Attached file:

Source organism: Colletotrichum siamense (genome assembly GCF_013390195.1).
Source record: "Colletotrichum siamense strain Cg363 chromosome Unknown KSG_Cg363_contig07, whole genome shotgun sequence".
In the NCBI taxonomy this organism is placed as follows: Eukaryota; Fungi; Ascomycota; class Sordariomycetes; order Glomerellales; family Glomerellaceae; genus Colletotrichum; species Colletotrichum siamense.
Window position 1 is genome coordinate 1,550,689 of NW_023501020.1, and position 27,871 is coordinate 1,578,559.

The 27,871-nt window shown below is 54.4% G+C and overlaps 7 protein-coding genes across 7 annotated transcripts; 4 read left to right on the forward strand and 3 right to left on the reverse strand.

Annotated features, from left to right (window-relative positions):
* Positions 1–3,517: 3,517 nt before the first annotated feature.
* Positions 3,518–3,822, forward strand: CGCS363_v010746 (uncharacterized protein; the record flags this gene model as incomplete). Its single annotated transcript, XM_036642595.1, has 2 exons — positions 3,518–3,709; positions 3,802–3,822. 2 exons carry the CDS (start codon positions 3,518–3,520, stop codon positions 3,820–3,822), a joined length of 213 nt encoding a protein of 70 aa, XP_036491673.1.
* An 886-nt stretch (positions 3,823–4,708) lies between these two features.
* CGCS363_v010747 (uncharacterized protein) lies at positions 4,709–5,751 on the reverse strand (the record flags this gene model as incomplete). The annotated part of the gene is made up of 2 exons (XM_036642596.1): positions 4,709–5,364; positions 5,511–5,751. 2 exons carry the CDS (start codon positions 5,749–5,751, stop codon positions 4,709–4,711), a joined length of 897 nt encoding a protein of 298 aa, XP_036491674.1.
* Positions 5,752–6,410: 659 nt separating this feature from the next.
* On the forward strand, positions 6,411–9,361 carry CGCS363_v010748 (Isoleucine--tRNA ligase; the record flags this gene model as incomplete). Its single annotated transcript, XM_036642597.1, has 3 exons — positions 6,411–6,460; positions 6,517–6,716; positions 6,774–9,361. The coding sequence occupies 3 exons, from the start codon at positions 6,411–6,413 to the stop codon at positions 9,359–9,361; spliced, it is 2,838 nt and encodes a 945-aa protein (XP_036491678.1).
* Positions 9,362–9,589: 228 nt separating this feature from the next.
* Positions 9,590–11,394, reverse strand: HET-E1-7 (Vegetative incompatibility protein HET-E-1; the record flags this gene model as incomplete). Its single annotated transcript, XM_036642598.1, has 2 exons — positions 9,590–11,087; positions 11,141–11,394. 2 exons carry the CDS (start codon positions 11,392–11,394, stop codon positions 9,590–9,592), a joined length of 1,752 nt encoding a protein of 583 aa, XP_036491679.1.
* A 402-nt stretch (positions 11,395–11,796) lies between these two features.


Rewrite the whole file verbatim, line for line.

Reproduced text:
Source organism: Colletotrichum siamense (genome assembly GCF_013390195.1).
Source record: "Colletotrichum siamense strain Cg363 chromosome Unknown KSG_Cg363_contig07, whole genome shotgun sequence".
In the NCBI taxonomy this organism is placed as follows: Eukaryota; Fungi; Ascomycota; class Sordariomycetes; order Glomerellales; family Glomerellaceae; genus Colletotrichum; species Colletotrichum siamense.
Window position 1 is genome coordinate 1,550,689 of NW_023501020.1, and position 27,871 is coordinate 1,578,559.

The 27,871-nt window shown below is 54.4% G+C and overlaps 7 protein-coding genes across 7 annotated transcripts; 4 read left to right on the forward strand and 3 right to left on the reverse strand.

Annotated features, from left to right (window-relative positions):
* Positions 1–3,517: 3,517 nt before the first annotated feature.
* Positions 3,518–3,822, forward strand: CGCS363_v010746 (uncharacterized protein; the record flags this gene model as incomplete). Its single annotated transcript, XM_036642595.1, has 2 exons — positions 3,518–3,709; positions 3,802–3,822. 2 exons carry the CDS (start codon positions 3,518–3,520, stop codon positions 3,820–3,822), a joined length of 213 nt encoding a protein of 70 aa, XP_036491673.1.
* An 886-nt stretch (positions 3,823–4,708) lies between these two features.
* CGCS363_v010747 (uncharacterized protein) lies at positions 4,709–5,751 on the reverse strand (the record flags this gene model as incomplete). The annotated part of the gene is made up of 2 exons (XM_036642596.1): positions 4,709–5,364; positions 5,511–5,751. 2 exons carry the CDS (start codon positions 5,749–5,751, stop codon positions 4,709–4,711), a joined length of 897 nt encoding a protein of 298 aa, XP_036491674.1.
* Positions 5,752–6,410: 659 nt separating this feature from the next.
* On the forward strand, positions 6,411–9,361 carry CGCS363_v010748 (Isoleucine--tRNA ligase; the record flags this gene model as incomplete). Its single annotated transcript, XM_036642597.1, has 3 exons — positions 6,411–6,460; positions 6,517–6,716; positions 6,774–9,361. The coding sequence occupies 3 exons, from the start codon at positions 6,411–6,413 to the stop codon at positions 9,359–9,361; spliced, it is 2,838 nt and encodes a 945-aa protein (XP_036491678.1).
* Positions 9,362–9,589: 228 nt separating this feature from the next.
* Positions 9,590–11,394, reverse strand: HET-E1-7 (Vegetative incompatibility protein HET-E-1; the record flags this gene model as incomplete). Its single annotated transcript, XM_036642598.1, has 2 exons — positions 9,590–11,087; positions 11,141–11,394. 2 exons carry the CDS (start codon positions 11,392–11,394, stop codon positions 9,590–9,592), a joined length of 1,752 nt encoding a protein of 583 aa, XP_036491679.1.
* A 402-nt stretch (positions 11,395–11,796) lies between these two features.